How can globalism and internationalism be compared?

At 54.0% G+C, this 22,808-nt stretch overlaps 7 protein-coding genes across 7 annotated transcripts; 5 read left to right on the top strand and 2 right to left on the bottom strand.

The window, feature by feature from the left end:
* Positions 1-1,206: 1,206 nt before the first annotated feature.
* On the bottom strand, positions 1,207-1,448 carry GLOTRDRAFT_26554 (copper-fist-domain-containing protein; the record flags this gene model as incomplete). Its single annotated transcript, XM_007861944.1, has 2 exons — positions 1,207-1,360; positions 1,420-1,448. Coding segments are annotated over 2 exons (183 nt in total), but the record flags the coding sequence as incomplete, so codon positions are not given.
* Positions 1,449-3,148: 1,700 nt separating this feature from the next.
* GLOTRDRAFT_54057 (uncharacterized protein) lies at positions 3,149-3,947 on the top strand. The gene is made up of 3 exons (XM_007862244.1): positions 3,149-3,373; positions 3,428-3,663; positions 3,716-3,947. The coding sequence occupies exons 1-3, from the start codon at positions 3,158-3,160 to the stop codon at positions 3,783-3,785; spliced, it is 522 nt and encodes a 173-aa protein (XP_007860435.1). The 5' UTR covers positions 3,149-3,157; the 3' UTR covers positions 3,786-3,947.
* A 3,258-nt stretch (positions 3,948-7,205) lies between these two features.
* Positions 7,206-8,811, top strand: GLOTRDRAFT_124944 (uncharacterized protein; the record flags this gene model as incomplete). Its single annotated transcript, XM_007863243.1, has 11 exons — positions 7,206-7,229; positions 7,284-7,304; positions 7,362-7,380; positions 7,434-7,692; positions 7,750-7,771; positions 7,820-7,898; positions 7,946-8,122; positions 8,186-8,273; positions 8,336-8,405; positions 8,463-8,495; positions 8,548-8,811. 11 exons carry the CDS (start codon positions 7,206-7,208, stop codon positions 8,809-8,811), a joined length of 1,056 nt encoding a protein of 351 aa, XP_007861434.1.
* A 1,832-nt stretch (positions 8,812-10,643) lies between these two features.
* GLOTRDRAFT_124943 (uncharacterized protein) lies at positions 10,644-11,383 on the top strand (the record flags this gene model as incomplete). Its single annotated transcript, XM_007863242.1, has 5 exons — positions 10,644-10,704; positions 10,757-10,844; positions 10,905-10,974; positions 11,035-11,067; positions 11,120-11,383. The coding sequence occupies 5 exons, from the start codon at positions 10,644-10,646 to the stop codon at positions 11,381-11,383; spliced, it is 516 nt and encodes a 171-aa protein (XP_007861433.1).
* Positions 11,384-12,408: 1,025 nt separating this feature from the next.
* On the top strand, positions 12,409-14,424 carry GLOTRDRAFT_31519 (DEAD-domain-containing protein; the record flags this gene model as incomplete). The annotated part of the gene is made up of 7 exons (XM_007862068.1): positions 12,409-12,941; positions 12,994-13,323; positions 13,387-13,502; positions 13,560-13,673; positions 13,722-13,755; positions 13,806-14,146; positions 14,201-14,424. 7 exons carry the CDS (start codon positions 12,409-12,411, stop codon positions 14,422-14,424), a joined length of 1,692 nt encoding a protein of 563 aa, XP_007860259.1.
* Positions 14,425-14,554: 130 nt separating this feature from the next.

Mislav Kukoč Cosmopolitanism, internationalism, globalism Globalization is one of the most widespread cultural, social, economic and political phenomena in recent times. It increasingly shaped the discourse between the humanities and social sciences at the beginning of the third millennium - an era that has seen the end of the old age and sees the birth of a new, not yet clearly defined world. The multidimensional nature of the concept of globalization requires both an interdisciplinary analysis and, above all, as a conditio sine qua non, a philosophical approach. In this context, the central task of philosophy is to conceptualize and differentiate with regard to the diversity of the complicated and complex problems of globalization, to carry out a careful comparative analysis of the various approaches to globalization and their dimensions, and finally to make an appropriate assessment of their normative ones Aspects.1 Globalization seems to be generally regarded as a new paradigm and a fundamental expression of a newly dawning epoch - as a new chapter in the history of philosophy. According to some authors, it is not just about a far-reaching transformation process, but about the transition to a global society or the beginning of the global age. Hans Lenk takes the position that modern globalization is more of a general construct, an abstraction or a conceptual process to cope with general dynamic processes that characterize our common present world and that of the future. As an ideological concept, globalization develops its own dynamic, derived from a sub-sector - namely the economic sector - for the realization of generally binding social structures and the state of the world as a whole. 2 In contrast to this approach, I define globalization as a value-free phenomenon, as an objective reality in the contemporary world, a complex phenomenon with both positive and negative sides, properties and modes of action. It is about a complex and contradicting process of building the world as a whole through the creation of global institutional structural and cultural forms, ie 1 Kukoč 2011, p. 13. 2 Lenk 2006. 103 Forms that are produced or transformed by globally available means become. Understanding globalization and the processes that accompany it requires a conceptualization and differentiation with regard to its different dimensions and specific forms in the areas of humanity, ethics, society, culture, politics, institutions, law, religion, environment, economy, finance, science, IT, Technology, etc. Methodologically, problems arise due to the fact that there seem to be no conceptual or theoretical differences between the various forms of development of globalization processes. On the contrary, equating globalization with the economic sector through capital and modern industry suggests a tendency to reduce all other globalization processes to economic models.3 Such generalization, which relates exclusively to the economic sector, is usually classified as “globalism”. Globalism is a concept that is often, but incorrectly, used as a synonym for globalization. In my paper, I intend to highlight not only the difference between these two concepts, but also the difference between cosmopolitanism and internationalism. While globalization is a value-free, objective phenomenon, globalism - similar to the other isms - connotes a subjective, voluntaristic and ideological point of view, i.e. a doctrine or ideology that expresses the principles of interdependence and unity of the whole world, of all nations and states instead of one approves of national and state particularism. In contrast to related concepts such as cosmopolitanism, which emphasizes the cultural identity of the “world citizen”, and internationalism, which promotes the ideology of revolutionary “brotherhood” within a nation, the idea of ​​globalism is based on post-national economic information as well as intercultural global integration and interdependence Let's start with cosmopolitanism, or with the key concept of our conference theme today: cosmopolitan democracy. On the one hand, cosmopolitanism is the oldest of the concepts described above. It is also of a much broader and more complex meaning. A distinction must also be made between patriotism or nationalism on the one hand and internationalism and globalism on the other. A significant difference for the idea of ​​cosmopolitan democracy exists above all between the concept already given in antiquity and the current conception of cosmopolitanism in the age of globalization. 3 Lenk 2006. 4 Spajić-Vrkaš, Kukoč, Bašić 2001, p. 179. 104 Cosmopolitanism The idea of ​​cosmopolitanism has its origins in ancient Greek philosophy. The first stage of development is the cosmological period, which made the kosmos - the world - the central theme of philosophical thought and metaphysical research. While pre-philosophical mythology and poetry traced the cosmos back to chaos, the older Ionic school of philosophy, accompanied by the emancipation of logos from myth, was dominated by the belief that the world was “order, harmony”, a well-ordered whole. According to Anaximenes, air and breath (pneuma) encompassed the whole world (kosmos). Parmenides spoke of diakosmos, a "world order". Democritus made a distinction between mega diakosmos and micro diakosmos. Heraclitus says: “This world order, the same for all beings, was not created by any god or man, but was always and is and will be: always living fire, flaring up according to measure and going out according to measure. Fire's transformations: firstly the sea, half of it earth, the other a glowing wind ”.5 With this, the question of the world, the cosmos as a whole, became the subject of European philosophy and science for the first time. Parallel to the development of Athenian democracy, the second, the anthropological period of Greek philosophy began, which was accompanied by flourishing cultural and economic progress. In contrast to the ontology of the first cosmological period, the anthropological sophistic turn was characterized by the fact that it dealt for the first time with ethical and socially charged philosophical topics. While the original idea of ​​a political order was understood as a reflection of the cosmic order and the nomos was based on nature and its laws, the sophists presented a novelty: They attributed the setting of laws to man. With the demand - “Man is the measure of all things, that which are that they are, of those that are not that they are not” 6 - Protagoras designed a picture of the future that foretells the subjectivity of the modern age. Diogenes, who belonged to the Socratic school of the Cynics, saw himself as a “citizen of the world” and in this way articulated the freedom of the individual for the first time.7 After the collapse of the polis and the Aristotelian concept of man as zoon politikon, Alexander the Great built a world state (cosmopolis ), which replaced the city-state (polis). In this sense, during the epoch of Hellenism, the leading philosophy school of the Stoics also acknowledged the idea of ​​a general law of the cosmos as the natural and rational order, likewise 1. 5 Diels 1974, I. Heraklit, Fr. 30. 6 Diels 1974, II Protagoras, Fr. 1. 7 Diogenes Laertius 1998, VI. 63. 105 as to the idea of ​​a world state as an ideal world community. The genuine Hellenistic idea of ​​the world citizen (kosmopolites) was a challenge for the idea of ​​the Greek polis. Until now it had been considered the only form of human society that differed from Persian despotism and the barbarian communities. Since its origins in Hellenic philosophy, especially that of the Stoics, cosmopolitanism reflected a universalistic notion of the connectedness of all human beings, a global oikoumene that removed the inequality between Greeks and barbarians, between masters and slaves. The idea of ​​the cosmopolis became the basis of the universalistic worldview of Roman and Christian thought and gave the modern age the vision of a larger community of people. The modern concept of liberal cosmopolitanism as well as the term cosmopolitanism go back to the 18th century of the European Enlightenment. Closely associated with modern cosmopolitan thinking is the name Kant, who further developed the philosophical idea of ​​cosmopolitanism and transformed it into a cosmopolitan legal philosophy and political philosophy. Kant's basic objective was the expansion of international law to include universal citizenship. His view of cosmopolitanism went far beyond the framework of the international approach in the direction of a fundamentally intertwined world order.8 The development of the concept of “cosmopolitanism” became an essential part of Kant's philosophy of history. His conclusion: History itself will lead to the creation of a cosmopolitan republican world order that will replace the national republican forms of government.9 A global civil right contained in all legal constitutions - ius cosmopoliticum - would not only be a source of limiting state actions against its own citizens, but would also Avoiding conflicts in international relations with the aim of achieving “eternal world peace ”.10 The concept of liberal cosmopolitanism, which was brought into being under the influence of the European Enlightenment in the 18th century, turned out to be a theoretical prerequisite and prognosis for European unification. Jean-Jacques Rousseau imagined a new age as follows: “... Whatever one may say, there are no longer any French, German, Spanish or even English; there are only Europeans left. All have the same inclinations, the same passions, the same customs, because no one has received a national figure through a special institution ”.11 While Rouseau is critical of this (editor's note, HO), Hegel explains:“ Man is so because he Human is not because 8 Robertson / Scholte 2007, vol. 1, p. 229 f. 9 Kant 1969 (1784). 10 Kant 1974 (1795), p. 77ff. 11 Rousseau 1985 (1772), Chapter III. 106 he Jew, Catholic, Protestant, German, Italian, etc. is. This awareness, to which the thought applies, is of infinite importance - only inadequate if, for example, as cosmopolitanism, it fixes itself on facing concrete state life. ”12 This took place under the influence of the nation-building process and the corresponding ideologies of nationalism and internationalism Interest in cosmopolitanism during the 19th and 20th centuries. After the collapse of communism in the late 20th century and the increasing unification of the world, the age of globalization has dawned in the 21st century. Internationalism In the 19th and 20th centuries, cosmopolitanism lost its importance, along with the growing idea of ​​the nation state, nationalism and internationalism. Although the idea of ​​cosmopolitanism partially overlaps with that of internationalism, there is a fundamental difference between the two concepts. The term international was coined by Jeremy Bentham around 1780 and meant the political relations between the nation states. It is a concept that was largely incomprehensible, even unknown, in the late 18th century, when there were hardly any cross-border relations between states. It was only in the course of the following centuries that an understanding of this developed and applied to numerous social, cultural and economic areas, in particular in connection with the ideology of anarchism, communism and socialism and connected with the idea of ​​establishing solidarity between peoples - regardless of nationality Borders, interstate conflicts and economic competition between countries. The concept of internationalism is largely rooted in the labor movement. Socialist and / or communist internationalism was born in Europe and spread around the world with the outbreak of industrial revolutions and the rise of the industrial working class. The international labor movement founded the Socialist International and declared May 1st International Labor Day. In the Communist Manifesto, Karl Marx and Friedrich Engels expressed criticism that the workers owned neither land nor nation. And so it says in the famous final sentence of the manifesto, which was to become the current catchphrase for proletarian internationalism: “Proletarians of all countries unite.” 13 The 19th century was also a period of the 2. 12 Hegel 1911 (1821), § 209. 13 Marx / Engels 1959 (1848), p. 493. 107 Nation building, dominated by the ideology of nationalism. States tried to “nationalize” their working class through military service, social imperialism, and national and state mythology - followed by excessive nationalism and chauvinism.14 This ambiguity regarding nationalism and internationalism was also evident in the ideological conflicts between the rival factions of the revolutionary movement, namely Marxism and the Anarchism. In a letter dated July 20, 1870, Marx expressed his nationalist claim during the Franco-Prussian War: "Establishing the dictatorship of the proletariat ... would at the same time the preponderance of our theory over the Proudhons." the international solidarity of exploited workers in all countries had begun, in formal relationships of nationally marked trade connections, political parties and state armies. The fatal result of the resulting nationalism was that the threatened general strike against the outbreak of World War II did not materialize. After the October Revolution in 1919, the Third Communist International (Comintern) was formed. One of its aims was to revitalize proletarian internationalism. However, it quickly turned into an instrument of the Soviet state and served it as an ideological alibi for Great Russian hegemony over the other nations of the communist bloc. Internationalism is primarily attributed to the movements of the left - this tradition includes, for example, the internationalism of the Third World in connection with the non-aligned movement and the Cuban Revolution under Tito, Castro and Che Guevara -; at the same time, the ultra-right, religious and communist as well as liberal-democratic internationalism also exist side by side. The idea of ​​liberal-democratic internationalism largely overlaps with that of liberal cosmopolitanism, which emerged under the influence of the Enlightenment in the 18th century. In contrast, modern cosmopolitanism is now to be compared with the concept of globalism, which represents the ideology of a predominantly neoliberal globalization. 14 Robertson / Scholte 2007, vol. 2, p. 649 f. 15 Marx / Engels 2013 (1870). 108 Globalism Methodologically, there is a difference between “globalization” as an objective modern reality, a phenomenon with both positive and negative elements and characteristics, and “globalization” as a neo-liberal policy controlled by leading global centers of power. “Globalism” is defined as a doctrine and / or ideology that promotes the principle of interdependence and unity of the whole world, of all nations and states, instead of national and state particularism. In contrast to similar notions such as “cosmopolitanism”, which advocates the cultural identity of the pre-national “world citizen”, and “internationalism”, which propagates the ideology of a revolutionary “brotherhood” between peoples, the idea of ​​globalism is based on a post -national economic, informational and intercultural global integration and interdependence. In truth, however, this ideology hides the intention of an economic and cultural hegemony of the western powers, supranational trading corporations and banking institutions; similar to how the ideology of proletarian or socialist internationalism had served the Soviets as an ideological fig leaf for Great Russian hegemony over other nations of the communist bloc.16 The pro-globalist attitude is in line with westernization or modernization, especially in an “Americanized” form.17 Renowned Critical theorists such as Immanuel Wallerstein warn that the process of globalization should not be viewed in isolation from the historical development of the capitalist world system.18 From a globalist perspective, globalization is the most important instrument of continued Western dominance over other world cultures; it is described as hyper-capitalism, MacDonald imperialism (or MacDonaldization) 19, Hollywood and CNN20, also as neo-colonialism. Martin Khor comes to the conclusion: “Globalization is what we in the Third World have called colonization for several centuries.” 21 Numerous other theorists defend this point of view and point to the domination of the world by a few global corporations.22 Many throw similar opinions this critic to the global specialized agencies 3. 16 Spajić-Vrkaš, Kukoč, Bašić 2001, p. 179. 17 Spybey 1996; Rupert 2000, pp. 19-64; Taylor, P.J. 2000, pp. 49-70. 18 Wallerstein 1999. 19 Ritzer 2000. 20 Schiller 1991 pp. 13-28. 21 Khor 1995. 22 Barnet / Cavanagh 1994; Korten 1995; Berger 1999. 109 like the World Bank and the World Trade Organization claim to have usurped the power of states and local governments.23 The newly emerged ideology and politics of neoliberal globalism permeates and intensifies the inequality of relations between Western and non-Western cultures.24 This State is described as post-colonial imperialism, which has not only exacerbated the exploitation of the south, the “periphery”, by the north, the “center”, but also the formerly communist-ruled regions, the “semi-periphery”, as a result of the second Fell victim to World War II. This applies in particular to the countries "beyond Eden", namely those behind the newly erected Iron Curtain between the European Union and the Eurasian (South) East.In these countries globalization triggers permanent financial and economic crises, impoverishment growth as a result of the structural adjustment programs imposed by the International Monetary Fund and the World Bank, constant subordination to world trade without any advantages, as well as cultural imperialism of global communications.25 By means of authoritarian political guidelines neoliberal globalism sets the framework for modern globalization, with the result that the ruling classes and countries make generous use of power. The victory of neoliberal globalism is evident in the economy, particularly the financial markets and among the managers of cross-border companies. Business associations such as the International Organization of the Employers' Federation and the World Economic Forum serve as bulwarks for neoliberal globalism. Big, business-minded mass media outlets like the Wall Street Journal or the Financial Times habitually support the politics of globalism. Given this concentration on the centers of power, neoliberal globalism is also classified as the political orthodoxy of globalization. What is undisputed, however, is that it has recently gained widespread acceptance.26 Leading advocates of globalization are promoting globalism through electronic media around the world. Neoliberal decision-makers make ideological claims that put globalization in a positive light. They postulate the self-regulating market as a “natural fact” and thus pave the way for the normative basis of a future global order that supposedly promotes individual freedom and material progress. They propagate neoliberal globalization as an inevitable, irresistible “force of nature”, similar to weather or gravity with the assertion “there is no alternative”. Everyone, so the central claim, will benefit from the 23 George / Sabelli 1994. 24 Huntington 1996; Hurrell / Woods 1999. 25 Thomas / Wilkin 1997. 26 Scholte 2000, pp. 29, 35, 40, 242. 110 Globalization; Free trade and open markets ensured excellent prospects for the creation of new jobs, economic growth and rising living standards. Claims of this kind spring from the neoliberal ideology that free markets and democracy are two sides of the same coin. This is particularly questionable. In truth, a “market democracy” of low intensity can be identified that ensures “efficient” and skilful governance without public control - in other words, it is a neoliberal globalism with a democratic deficit.27 In connection with this point, the concepts of cosmopolitanism are discussed below and globalism are juxtaposed in order to then introduce an alternative concept, namely the idea of ​​cosmopolitan democracy in connection with the phenomenon of globalization. Rethinking cosmopolitanism in the age of globalization After cosmopolitanism experienced a downward trend in the 19th and 20th centuries and globalization began its triumphant advance in theory and practice since the 1990s, it has recently been gaining interest again. This modern cosmopolitanism, which goes beyond the moral cosmopolitanism of antiquity and the legal and legal cosmopolitanism of Kant, is primarily referred to as political cosmopolitanism. It was factors such as the end of the Cold War, the collapse of communism and apartheid, the development of global information technologies, the strengthening and expansion of the European Union, the new human rights laws and the international criminal courts that gave new substance to this vision. Cosmopolitanism thus gains further dimensions in the context of intercultural, multicultural and cross-cultural connections and relationships in the age of globalization. Both antiquity and the Enlightenment took a Eurocentric view of cosmopolitanism. Similar to Hellenistic cosmopolitanism, which reflected the superiority of the Greek and Latin languages ​​and cultures, the Enlightenment reflected the dominance of the French, later that of the Anglo-American language and culture. Modern cosmopolitanism has broken through the limited horizon of Western perception and promotes a critical and cross-border dialogue with other cultures and civilizations around the world. An essential objective is the diversity and plurality of cosmopolitan projects. In the resistance to the uniform cultural forces of “Americanization” or “MacDonaldization”, a cultural globalization is recognizable in the new forms of expression 4. 27 Robertson / Scholte 2007, Vol. 2, pp. 522 f. 111 of cosmopolitanism. This opposing force is assigned to a new specific way of life called glocalization.28 The cosmopolitan philosophers Jacques Derrida (différance) and Jürgen Habermas (communicative everyday practice) have made intercultural, non-confrontational dialogue a permanent theme in modern society. Despite differing approaches, their consistent message that they can face the challenges in a world of diversity is a firm belief in the fundamental virtue of accepting the values ​​of others.29 In addition to cultural cosmopolitanism, political cosmopolitanism plays an important role in the context of globalization. Cosmopolitan Democracy It is the endeavor of cosmopolitan democracy to unite the globalization of democracy with the democratization of globalization. It is the realization of a normative theory project that seeks to apply the various principles, values ​​and democratic processes to globalization policy. Modern information and communication technologies open their doors to a global public sphere; In this way, societies in distant parts of the world should be able to participate in deliberative processes. Electronic pin boards on the Internet, video conference calls and interactive television offer improved communication options between citizens. In the global space, the potential of an electronic and digital democracy can be realized in the future, which is not possible in territorial democracy. A “push-button” democracy of digital referendums would offer citizens the immediate opportunity to vote on political issues.30 Cosmopolitan democracy is based on the empirical observation that states are autonomous in terms of legal principles, but not in practice. Environmental threats, contagious diseases, trade, terrorism and migration make genuine independence increasingly difficult for states. Under such circumstances it becomes increasingly difficult for many to make meaningful democratic decisions within their state. Conceptually, cosmopolitan democracy can best be grasped using the various government dimensions linked at local, state, intergovernmental, regional and global levels. Through the creation of government and non-governmental organizations 5. 28 Robertson 1992, p. 173 f. 29 Robertson / Scholte 2007, vol. 1, p. 231 f. 30 Scholte 2000, p. 32, 275 f. 112 Association of local communities and institutions that do not necessarily belong to the same state is possible. Cosmopolitan democracy thus implies strengthening local democracy. Within the state dimension, states are called upon to grant rights to those who have traditionally been denied rights - refugees and immigrants alike. Within the intergovernmental dimension, the presence of intergovernmental organizations (IGOs) such as the United Nations and the European Union is an indicator of the fundamental willingness of states to extend certain principles such as formal equality between member states, public accountability and legal principles to the intergovernmental level. However, IGOs ​​are increasingly confronted with a lack of enforceability of democracy in their own practice. Again and again voices against the European Union and other regional and global government organizations accuse them of a “democratic deficit”. Most of them were founded on the basis of formal equality with other members. As a result, many small states with a total population of only five percent of the world hold a majority of the votes in the UN General Assembly. In contrast, the veto right of the permanent members in the UN Security Council cannot be justified democratically. In addition, the democratic balance sheet of supra-governmental government organizations such as the World Bank, the International Monetary Fund, the World Trade Organization, the OECD, etc. proved to be extremely thin. Overall, both regional and global regimes have not shown themselves to be much more accessible - neither representative nor “democratic” - than the colonial powers in earlier ages of territorial world politics. Thus, with a view to a functioning cosmopolitan democracy on a global level, many questions remain unanswered: distribution of competencies among different bodies; Jurisdiction within national powers or global institutions; national sovereignty or global constitutionalism? 31 In view of even greater and more difficult cultural and religious civilizational differences on a global level, it is difficult to believe in the project “cosmopolitan democracy” with correspondingly effective solutions. The broad goal of moving international and global politics to reverse antagonism to agonism (from political discord to political unity) through non-violent conflict resolution and tolerant dialogues would be a step further in 31 Robertson / Scholte 2007, Vol. 1, P. 224ff. 113 Towards a higher level of civilization. So far, this idea sounds like wishful thinking and unrealistic utopia. 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